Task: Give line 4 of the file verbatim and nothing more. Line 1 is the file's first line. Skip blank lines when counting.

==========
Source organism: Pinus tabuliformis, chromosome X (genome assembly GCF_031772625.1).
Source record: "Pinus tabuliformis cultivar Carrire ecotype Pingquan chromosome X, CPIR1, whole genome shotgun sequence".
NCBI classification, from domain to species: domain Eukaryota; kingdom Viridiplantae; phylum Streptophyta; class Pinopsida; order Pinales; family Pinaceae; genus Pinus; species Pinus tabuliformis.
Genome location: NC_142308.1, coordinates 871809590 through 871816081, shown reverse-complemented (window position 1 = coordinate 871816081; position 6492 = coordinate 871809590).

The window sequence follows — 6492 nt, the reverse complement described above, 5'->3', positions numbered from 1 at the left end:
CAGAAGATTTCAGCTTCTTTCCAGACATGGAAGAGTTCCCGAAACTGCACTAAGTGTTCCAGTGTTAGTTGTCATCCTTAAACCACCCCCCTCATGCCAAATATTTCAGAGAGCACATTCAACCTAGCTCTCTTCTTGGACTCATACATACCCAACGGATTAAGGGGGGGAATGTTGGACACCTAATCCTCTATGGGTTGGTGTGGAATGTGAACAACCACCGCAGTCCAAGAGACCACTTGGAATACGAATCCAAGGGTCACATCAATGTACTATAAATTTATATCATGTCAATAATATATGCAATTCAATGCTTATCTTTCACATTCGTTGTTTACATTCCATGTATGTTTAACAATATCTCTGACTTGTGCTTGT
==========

Genome location: NC_142308.1, coordinates 871809590 through 871816081, shown reverse-complemented (window position 1 = coordinate 871816081; position 6492 = coordinate 871809590).